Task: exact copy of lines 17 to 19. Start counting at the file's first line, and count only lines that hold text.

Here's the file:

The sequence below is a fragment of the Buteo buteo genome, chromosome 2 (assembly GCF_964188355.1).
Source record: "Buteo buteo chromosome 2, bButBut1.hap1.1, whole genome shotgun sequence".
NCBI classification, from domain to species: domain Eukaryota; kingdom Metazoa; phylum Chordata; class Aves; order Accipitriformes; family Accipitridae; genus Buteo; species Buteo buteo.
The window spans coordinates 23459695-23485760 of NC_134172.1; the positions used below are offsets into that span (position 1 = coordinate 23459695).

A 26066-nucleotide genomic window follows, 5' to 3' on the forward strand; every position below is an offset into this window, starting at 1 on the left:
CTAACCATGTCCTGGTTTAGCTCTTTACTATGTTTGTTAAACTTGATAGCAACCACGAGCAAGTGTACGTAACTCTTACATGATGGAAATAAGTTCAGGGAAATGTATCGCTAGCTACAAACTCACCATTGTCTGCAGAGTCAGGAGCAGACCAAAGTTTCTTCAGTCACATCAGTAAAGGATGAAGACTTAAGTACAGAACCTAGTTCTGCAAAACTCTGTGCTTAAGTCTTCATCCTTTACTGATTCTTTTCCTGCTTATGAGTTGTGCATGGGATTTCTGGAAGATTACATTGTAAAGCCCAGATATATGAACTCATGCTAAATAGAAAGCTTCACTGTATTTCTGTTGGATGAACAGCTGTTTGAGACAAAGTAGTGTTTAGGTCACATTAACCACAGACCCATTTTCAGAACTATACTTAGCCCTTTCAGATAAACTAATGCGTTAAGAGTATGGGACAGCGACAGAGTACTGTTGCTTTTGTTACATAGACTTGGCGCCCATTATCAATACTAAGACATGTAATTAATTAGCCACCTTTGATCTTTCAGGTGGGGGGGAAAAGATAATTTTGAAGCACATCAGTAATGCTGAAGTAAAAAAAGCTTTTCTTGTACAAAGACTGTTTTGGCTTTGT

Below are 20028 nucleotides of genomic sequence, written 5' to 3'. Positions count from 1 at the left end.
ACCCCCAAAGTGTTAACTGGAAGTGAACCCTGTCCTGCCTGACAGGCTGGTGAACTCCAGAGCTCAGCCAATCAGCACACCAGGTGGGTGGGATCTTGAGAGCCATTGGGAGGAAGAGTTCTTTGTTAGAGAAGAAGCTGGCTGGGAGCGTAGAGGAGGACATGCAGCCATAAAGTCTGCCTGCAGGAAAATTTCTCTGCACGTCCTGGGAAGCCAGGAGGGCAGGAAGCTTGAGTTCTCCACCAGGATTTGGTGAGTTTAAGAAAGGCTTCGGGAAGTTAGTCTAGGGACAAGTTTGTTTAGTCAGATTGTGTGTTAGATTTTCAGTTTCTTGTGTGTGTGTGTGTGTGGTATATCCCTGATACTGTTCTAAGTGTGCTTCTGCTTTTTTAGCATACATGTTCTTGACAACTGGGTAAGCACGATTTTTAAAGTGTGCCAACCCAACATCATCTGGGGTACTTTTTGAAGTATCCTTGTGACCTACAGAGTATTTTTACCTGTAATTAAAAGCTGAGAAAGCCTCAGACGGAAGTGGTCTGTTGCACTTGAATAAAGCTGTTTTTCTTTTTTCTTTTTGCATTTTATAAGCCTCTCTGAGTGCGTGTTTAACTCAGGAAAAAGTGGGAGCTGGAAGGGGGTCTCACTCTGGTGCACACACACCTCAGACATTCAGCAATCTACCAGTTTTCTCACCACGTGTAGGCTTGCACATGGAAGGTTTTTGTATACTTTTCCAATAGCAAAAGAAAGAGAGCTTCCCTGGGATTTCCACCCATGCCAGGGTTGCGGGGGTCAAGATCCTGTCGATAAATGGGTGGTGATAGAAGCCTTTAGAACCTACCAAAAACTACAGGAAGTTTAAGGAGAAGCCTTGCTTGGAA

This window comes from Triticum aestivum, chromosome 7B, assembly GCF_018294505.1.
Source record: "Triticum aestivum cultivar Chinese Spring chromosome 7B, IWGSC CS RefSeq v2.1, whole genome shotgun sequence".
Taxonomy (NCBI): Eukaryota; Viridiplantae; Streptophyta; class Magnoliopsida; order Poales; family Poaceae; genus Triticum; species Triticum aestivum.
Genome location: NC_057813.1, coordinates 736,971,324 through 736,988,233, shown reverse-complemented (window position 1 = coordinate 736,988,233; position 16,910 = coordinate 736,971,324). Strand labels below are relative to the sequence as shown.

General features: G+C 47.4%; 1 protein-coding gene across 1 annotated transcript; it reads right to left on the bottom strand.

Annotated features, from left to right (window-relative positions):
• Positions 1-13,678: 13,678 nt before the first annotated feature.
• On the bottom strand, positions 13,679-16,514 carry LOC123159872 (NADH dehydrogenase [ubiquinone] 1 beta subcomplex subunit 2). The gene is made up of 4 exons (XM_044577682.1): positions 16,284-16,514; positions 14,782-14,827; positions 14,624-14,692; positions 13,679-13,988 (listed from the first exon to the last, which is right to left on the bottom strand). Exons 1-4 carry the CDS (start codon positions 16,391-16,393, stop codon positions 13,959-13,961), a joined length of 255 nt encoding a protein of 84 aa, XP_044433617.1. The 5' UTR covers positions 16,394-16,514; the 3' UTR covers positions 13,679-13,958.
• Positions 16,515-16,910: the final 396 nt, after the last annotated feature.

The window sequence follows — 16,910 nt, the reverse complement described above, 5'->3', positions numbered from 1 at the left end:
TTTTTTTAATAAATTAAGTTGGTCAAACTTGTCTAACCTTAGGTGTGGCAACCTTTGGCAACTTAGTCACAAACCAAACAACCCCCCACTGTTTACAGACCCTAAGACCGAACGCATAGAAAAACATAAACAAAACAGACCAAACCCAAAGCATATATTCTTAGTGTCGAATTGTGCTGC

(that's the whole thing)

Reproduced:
• Positions 16,515-16,910: the final 396 nt, after the last annotated feature.

The window sequence follows — 16,910 nt, the reverse complement described above, 5'->3', positions numbered from 1 at the left end:
TTTTTTTAATAAATTAAGTTGGTCAAACTTGTCTAACCTTAGGTGTGGCAACCTTTGGCAACTTAGTCACAAACCAAACAACCCCCCACTGTTTACAGACCCTAAGACCGAACGCATAGAAAAACATAAACAAAACAGACCAAACCCAAAGCATATATTCTTAGTGTCGAATTGTGCTGC